The Board Blog: Will Mandating an Outside Chairman Solve Anything?
Posted September 28, 2009 12:27:05
The quick answer to this blog’s headline is “Yes.” It will satisfy the interested parties who feel that this is a big issue that will improve board governance. There are governance issues… and then there are meaningful governance issues. Mandating the split of the roles of CEO and board chair is just a governance issue.
On this topic, there is plenty of rhetoric, both pro and con, to help us get a good night’s sleep for months to come. The Corporate Library, a compensation and governance research firm in Maine, says dual-titled CEO/chairmen “tend to have less shareholder-friendly governance practices.” Likewise, folks at the Millstein Center at Yale are using their voice to encourage NYSE and Nasdaq to alter their listing requirements to mandate that when a dual-titled CEO leaves that post through retirement or other means, the roles must be split. From the other end of the spectrum, the Wharton Center for Leadership and Change Management states that after reviewing available studies separating the CEO and chairperson roles, it believes the split “has no bearing on corporate financial performance.” What’s a prudent capital markets investor suppose to believe? The fact is, investors really don’t care about who holds what titles as long as the company achieves long-term (or sometimes short-term) shareholder value growth. If splitting the titles means better performance and a higher stock price, than split away! Will it prevent fraud or mismanagement… right now I don’t think so, since two of our most storied corporate debacles, Enron and WorldCom, had separate CEO and chairman roles.
So as not to be left out of this so-far baseless debate, I too have an opinion to add to the fray. My less-than-expert opinion comes from my service as a president and director of a public company as well as my years of conducting director retreats and board evaluations for many various-sized corporations. It is as follows:
Do whatever you want with the splitting of the CEO and board chair roles, because it technically won’t change a thing.
Here’s why. If you as a board didn’t take command of your duties before you had an outside chair, then why would you think a mere title change is going to make things better? The reality is that the CEO and/or GC/corporate secretary completes most of the agenda, addressing what needs to be covered at the next meeting. Someone in the position of board leadership (titled or nontitled) should review the agenda and ensure that appropriate issues are on that list. As a director, I don’t need to be the board chair or lead director to make sure my board reviews the agenda and performs its other duties correctly. Furthermore, don’t ask me, or any other competent director candidate for that matter, to serve on a board if it isn’t going to fully perform its function of representing the shareholders—whether that entails requesting (or sometimes telling) the CEO what needs to be on the agenda, or exercising any other right I have as a corporate director overseeing the company’s operations. Hello…..this is not about titles… this is about action. So if your lead director couldn’t do it before, what makes you think this new title will provide him or her a new suit of courage to become more involved? So go ahead, mandate the split of the CEO/chairman roles and see what it truly gets you. Maybe I’ll be surprised and this whole scenario will mimic the Wizard of Oz when the cowardly lion was given a badge of courage and off he went to rule the forest. Come to think of it, forget mandating the title split—maybe we should just follow the yellow brick road.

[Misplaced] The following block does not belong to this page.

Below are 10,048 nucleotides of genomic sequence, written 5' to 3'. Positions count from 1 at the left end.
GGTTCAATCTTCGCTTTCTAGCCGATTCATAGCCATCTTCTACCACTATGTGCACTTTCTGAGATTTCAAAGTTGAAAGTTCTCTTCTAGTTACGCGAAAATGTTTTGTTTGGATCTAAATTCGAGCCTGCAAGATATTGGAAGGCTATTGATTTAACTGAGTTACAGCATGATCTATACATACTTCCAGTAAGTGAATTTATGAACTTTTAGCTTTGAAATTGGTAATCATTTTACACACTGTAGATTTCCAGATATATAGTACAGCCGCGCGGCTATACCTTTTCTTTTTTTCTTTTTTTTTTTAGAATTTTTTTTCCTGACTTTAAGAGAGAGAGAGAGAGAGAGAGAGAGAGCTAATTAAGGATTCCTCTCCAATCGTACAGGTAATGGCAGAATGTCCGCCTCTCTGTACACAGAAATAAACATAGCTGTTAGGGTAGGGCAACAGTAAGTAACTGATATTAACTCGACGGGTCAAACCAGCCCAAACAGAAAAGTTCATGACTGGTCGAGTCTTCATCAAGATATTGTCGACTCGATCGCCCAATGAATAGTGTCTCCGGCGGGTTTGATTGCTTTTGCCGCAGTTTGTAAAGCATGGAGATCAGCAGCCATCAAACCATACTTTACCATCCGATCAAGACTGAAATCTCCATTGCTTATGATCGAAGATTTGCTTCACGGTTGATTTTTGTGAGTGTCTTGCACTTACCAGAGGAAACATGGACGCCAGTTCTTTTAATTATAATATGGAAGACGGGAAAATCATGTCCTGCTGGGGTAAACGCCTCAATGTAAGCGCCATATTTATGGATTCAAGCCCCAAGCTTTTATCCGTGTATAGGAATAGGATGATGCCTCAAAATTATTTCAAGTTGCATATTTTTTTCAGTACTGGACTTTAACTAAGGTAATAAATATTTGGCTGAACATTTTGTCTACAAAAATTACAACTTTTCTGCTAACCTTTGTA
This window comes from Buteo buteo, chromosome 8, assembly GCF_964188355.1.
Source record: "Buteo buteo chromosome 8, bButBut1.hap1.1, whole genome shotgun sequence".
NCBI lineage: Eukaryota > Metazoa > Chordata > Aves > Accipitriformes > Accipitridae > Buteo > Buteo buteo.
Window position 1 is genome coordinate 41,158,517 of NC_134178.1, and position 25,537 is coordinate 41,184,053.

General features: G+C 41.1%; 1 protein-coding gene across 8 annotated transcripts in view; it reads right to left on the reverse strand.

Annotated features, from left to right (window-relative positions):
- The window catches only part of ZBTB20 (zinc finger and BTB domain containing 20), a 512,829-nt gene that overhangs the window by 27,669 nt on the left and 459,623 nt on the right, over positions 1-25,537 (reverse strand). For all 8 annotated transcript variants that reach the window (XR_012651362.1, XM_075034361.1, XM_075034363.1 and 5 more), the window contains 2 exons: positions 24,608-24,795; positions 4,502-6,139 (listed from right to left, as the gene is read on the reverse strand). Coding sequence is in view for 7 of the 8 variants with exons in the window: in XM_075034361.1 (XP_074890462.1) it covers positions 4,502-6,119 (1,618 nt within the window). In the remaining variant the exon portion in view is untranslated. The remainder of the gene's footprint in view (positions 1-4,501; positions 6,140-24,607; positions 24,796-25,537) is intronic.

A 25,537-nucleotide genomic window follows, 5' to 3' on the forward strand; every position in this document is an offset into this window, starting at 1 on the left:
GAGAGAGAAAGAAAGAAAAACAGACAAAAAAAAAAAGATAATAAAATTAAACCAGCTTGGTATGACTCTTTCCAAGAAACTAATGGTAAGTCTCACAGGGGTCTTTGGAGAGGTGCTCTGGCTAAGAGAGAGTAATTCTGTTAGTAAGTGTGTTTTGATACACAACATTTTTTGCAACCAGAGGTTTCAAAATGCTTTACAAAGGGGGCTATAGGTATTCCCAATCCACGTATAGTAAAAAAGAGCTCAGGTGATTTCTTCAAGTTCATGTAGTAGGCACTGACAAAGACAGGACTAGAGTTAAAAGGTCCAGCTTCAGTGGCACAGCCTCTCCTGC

One last point that sticks in my craw. These debates seem to promote a “we” versus “they” mentality, often pitting management against the board in a struggle over control. In my mind, both parties need to look at any governance challenge as an “us” issue. The best boards at the best-performing companies have directors and managements that work well together, pulling in the same direction. Too many times, outside activists paint CEOs as greedy and controlling. I’m not naïve enough to think those CEOs don’t exist, but they are clearly a minority. If both sides respect each others’ duties and roles, I think some amazing things can happen to the company’s bottom line and stock price.